A staphyloma is a circumscribed outpouching of the wall of the globe. Posterior staphyloma is considered a hallmark of pathologic myopia and are among one of the major causes of developing maculopathy. However, it can be present in non-myopic eyes, often acquired secondarily due to infection or trauma. Staphylomas that occur anteriorly are often acquired, while those that are posterior are congenital or due to extreme myopia.
Types of staphyloma according to location
In staphyloma the wall of the globe (cornea or sclera) are ectatic/thin and bulging with uveal tissue in it giving it a pigmented color. Staphylus (Greek) means cluster of grapes and staphyloma gets its name from this. According to the location, staphyloma may be classified as
- Anterior, involving cornea and surrounding sclera
- Intercalary, involving the limbus
- Ciliary, involving the ciliary body, just behind the limbus
- Equatorial, at the equator of the globe
- Posterior staphyloma, at the posterior pole, behind the equator. The progression of posterior staphyloma may not stop at any specific age, unlike the moderate myopia cases which usually stabilize at around 18-21 years of age.
Up to 9% of Asian and 2% of White population in the United States have pathologic myopia, which increases their likelihood of having concurrent posterior staphyloma.
Patients with pathologic myopia are at increased risk for posterior staphylomas. Up to 50% of patients with pathologic myopia are reported to have a staphyloma. The definition of pathologic myopia has been updated to include the presence of a posterior staphyloma. Though, it is important to note that not all patients with myopia develop a staphyloma. Staphylomas are associated with other macular complications related to myopia, such as choroidal neovascularization, retinoschisis, and glaucomatous optic neuropathy. In the non-myopic eye, staphylomas can be seen as a response to trauma or infection, and rarely, surgery. Congenital disease associations include any condition causing defects in Bruch’s membrane, such as retinitis pigmentosa, Alport’s syndrome, pseudoxanthoma elasticum, and tilted-disc syndrome.
The etiology of the formation of staphylomas are unclear, however there is postulation that local choroidal factors and a decreased resistance of the sclera leading to a protruding Bruch’s membrane can result in staphylomas. Myopic eyes have increased elasticity due to its longer axial length, which causes it to expand and gradually thin to form these outpouchings. Secondary etiologies such as trauma or infection can disrupt the structure of the sclera, placing the injured region at risk for subsequent scleral thinning, to eventual development of staphyloma.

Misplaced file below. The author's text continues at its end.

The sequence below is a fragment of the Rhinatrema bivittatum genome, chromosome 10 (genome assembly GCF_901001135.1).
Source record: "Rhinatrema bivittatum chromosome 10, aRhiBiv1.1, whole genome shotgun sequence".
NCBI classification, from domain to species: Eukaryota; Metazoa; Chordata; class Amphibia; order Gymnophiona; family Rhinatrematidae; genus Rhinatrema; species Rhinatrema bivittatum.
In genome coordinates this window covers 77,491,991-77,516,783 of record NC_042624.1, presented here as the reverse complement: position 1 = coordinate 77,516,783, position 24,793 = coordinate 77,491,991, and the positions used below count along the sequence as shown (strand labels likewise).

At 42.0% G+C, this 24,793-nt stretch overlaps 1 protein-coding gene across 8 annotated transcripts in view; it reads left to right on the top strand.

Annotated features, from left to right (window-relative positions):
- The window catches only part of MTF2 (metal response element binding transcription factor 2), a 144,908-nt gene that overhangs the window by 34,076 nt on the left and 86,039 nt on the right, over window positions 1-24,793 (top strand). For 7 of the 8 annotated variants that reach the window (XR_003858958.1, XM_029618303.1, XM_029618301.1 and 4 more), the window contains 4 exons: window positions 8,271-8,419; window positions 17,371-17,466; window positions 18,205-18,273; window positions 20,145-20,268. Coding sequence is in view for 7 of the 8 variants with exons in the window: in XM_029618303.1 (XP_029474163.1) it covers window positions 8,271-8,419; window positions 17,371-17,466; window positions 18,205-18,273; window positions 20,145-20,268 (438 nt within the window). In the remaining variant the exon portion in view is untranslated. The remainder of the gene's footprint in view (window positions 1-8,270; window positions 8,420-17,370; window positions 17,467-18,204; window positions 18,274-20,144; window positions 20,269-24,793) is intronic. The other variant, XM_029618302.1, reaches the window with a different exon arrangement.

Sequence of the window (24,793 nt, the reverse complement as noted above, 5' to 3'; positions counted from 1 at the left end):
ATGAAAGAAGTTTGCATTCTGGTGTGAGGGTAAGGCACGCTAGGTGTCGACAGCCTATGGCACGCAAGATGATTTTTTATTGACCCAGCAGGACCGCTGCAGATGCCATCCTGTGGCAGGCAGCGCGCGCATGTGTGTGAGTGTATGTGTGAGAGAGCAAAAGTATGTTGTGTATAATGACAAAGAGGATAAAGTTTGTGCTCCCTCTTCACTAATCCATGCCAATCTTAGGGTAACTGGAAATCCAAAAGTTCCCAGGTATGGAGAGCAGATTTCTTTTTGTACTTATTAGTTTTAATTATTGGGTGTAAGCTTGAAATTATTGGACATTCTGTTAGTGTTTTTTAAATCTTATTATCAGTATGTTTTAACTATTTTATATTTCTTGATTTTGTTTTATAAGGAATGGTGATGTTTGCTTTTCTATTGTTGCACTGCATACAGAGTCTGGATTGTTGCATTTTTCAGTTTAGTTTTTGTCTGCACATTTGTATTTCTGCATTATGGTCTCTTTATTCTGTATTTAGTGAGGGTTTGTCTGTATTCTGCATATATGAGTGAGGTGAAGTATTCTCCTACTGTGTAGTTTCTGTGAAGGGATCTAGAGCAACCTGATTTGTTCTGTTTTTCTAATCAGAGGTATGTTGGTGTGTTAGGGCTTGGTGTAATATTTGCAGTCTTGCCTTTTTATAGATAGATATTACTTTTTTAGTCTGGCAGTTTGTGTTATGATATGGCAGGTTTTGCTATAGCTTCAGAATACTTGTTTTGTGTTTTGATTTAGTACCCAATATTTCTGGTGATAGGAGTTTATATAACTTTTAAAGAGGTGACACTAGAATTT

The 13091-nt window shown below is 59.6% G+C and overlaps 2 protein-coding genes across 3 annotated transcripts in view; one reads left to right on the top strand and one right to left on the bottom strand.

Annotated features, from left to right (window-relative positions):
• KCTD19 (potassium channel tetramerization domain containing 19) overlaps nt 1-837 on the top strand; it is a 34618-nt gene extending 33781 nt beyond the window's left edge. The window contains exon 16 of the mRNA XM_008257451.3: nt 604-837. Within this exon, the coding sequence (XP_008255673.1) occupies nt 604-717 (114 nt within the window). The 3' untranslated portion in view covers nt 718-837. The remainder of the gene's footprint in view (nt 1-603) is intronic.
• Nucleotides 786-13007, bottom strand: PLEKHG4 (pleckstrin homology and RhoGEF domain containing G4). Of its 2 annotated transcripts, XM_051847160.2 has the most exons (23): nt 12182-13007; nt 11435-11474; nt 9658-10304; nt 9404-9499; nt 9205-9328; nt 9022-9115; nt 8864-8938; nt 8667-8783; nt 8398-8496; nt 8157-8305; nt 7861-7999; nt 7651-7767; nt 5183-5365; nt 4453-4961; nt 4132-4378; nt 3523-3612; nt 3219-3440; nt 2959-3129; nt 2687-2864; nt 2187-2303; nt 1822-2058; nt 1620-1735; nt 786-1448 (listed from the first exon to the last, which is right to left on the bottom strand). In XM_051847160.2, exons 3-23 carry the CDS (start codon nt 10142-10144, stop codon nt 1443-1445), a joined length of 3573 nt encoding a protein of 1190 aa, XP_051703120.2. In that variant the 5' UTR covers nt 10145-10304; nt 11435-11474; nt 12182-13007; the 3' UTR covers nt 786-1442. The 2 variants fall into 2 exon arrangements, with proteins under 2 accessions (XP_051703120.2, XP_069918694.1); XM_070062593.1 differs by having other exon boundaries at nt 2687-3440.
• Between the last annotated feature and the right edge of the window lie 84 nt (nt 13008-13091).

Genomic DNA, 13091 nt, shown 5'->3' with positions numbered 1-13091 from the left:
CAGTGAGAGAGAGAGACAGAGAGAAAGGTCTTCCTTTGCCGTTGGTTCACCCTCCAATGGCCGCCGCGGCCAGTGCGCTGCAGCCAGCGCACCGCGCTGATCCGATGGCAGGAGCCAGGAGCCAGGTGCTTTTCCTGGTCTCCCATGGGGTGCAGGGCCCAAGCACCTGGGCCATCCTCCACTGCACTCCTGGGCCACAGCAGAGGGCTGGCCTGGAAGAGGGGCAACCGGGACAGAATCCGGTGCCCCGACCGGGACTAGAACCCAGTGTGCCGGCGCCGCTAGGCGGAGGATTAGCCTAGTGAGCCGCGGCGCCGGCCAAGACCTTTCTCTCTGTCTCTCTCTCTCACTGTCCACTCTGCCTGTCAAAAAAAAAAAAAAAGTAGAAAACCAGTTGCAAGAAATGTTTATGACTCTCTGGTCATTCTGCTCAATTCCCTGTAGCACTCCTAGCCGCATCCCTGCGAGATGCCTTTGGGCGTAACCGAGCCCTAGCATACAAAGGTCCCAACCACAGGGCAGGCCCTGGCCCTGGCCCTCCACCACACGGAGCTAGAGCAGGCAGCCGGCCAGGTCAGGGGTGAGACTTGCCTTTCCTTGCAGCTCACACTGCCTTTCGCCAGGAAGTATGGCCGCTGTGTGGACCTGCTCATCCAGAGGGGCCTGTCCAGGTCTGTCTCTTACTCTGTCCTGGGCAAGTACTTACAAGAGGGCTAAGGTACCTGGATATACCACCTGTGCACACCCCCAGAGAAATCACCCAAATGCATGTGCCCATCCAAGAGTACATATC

Staphylomas often present in highly myopic patients. Presenting symptoms of staphyomas include significantly worsening of vision in previously myopic patients. Severe staphylomas may also present in patients as an enlarged and protruding eye.
Physical Exam 
Posterior staphylomas will present as a crescentic shadow located 2-3 disk diameters from the optic nerve. There will be alterations is retinal vessels in the identified area. On indirect ophthalmoscopy with 20D lens, the affected area appears to be depressed from the adjacent retina in the steroscopic view.
Diagnosis is made clinically through direct observation, via the indirect ophthalmoscope. It is accompanied by an optical coherence tomography (OCT), which allows clinicians to examine the curvature and scope of the staphyloma. Recent advances in OCT have enabled clinicians to observe the fundus in more detail. Researchers in Japan recommend using swept-source OCT, which can obtain images of deeper tissues, such as the choroid, sclera, and optic nerve, to capture staphylomas that are often missed by current technology. OCT is very important to rule out myopic maculopathy or myopic traction maculopathy in such cases.
In certain situations, either a CT scan or MRI may be applied to visualize the posterior extent of the staphyloma. Though some have proposed using 3D MRI images, its use is limited in cases where the staphyloma is located peripapillary or is slight and narrow in nature.
Staphylomas were first studied via direct observations of enucleated eyes or in vivo by B-mode echography by Curtin in 1977. He identified ten types of staphyloma, which are composed of five primary and five compound. Compound staphylomas are combinations of primary ones or complex variations of them, usually type I,
- Type I: primary, posterior pole
- Type II: primary, macular area
- Type III: primary, peripapillary area
- Type IV: primary, fundus nasal to the disc
- Type V: primary, area below the disc
- Type VI: combined, types I and II
- Type VII: combined, types I and III
- Type VIII: tiered staphyloma
- Type IX: septal staphyloma
- Type X: plicated staphyloma
- Peripapillary atrophy
- Tilted-disc syndrome
- Retinochoroidal coloboma
- Morning glory syndrome
There is currently no gold standard treatment of staphyloma due to a generally unclear pathogenesis. One method of treatment is to monitor progression of the staphyloma. Many do not require treatment and remain stable over time. If there is observed thinning of the sclera, one treatment option is posterior scleral reinforcement (PSR). PSR involves the placement of a graft in the posterior aspect of the fundus to prevent further progression of staphylomas, though this is still a controversial treatment. There is currently no known medical treatment for staphylomas.
Prognosis is good for patients with staphyloma, as progression is generally slow. Many do not need treatment and remain unchanged for years. Eyes with posterior staphyloma, however, have been reported to have worse outcome functionally and structurally than the eyes with simple axial myopia but without staphyloma.
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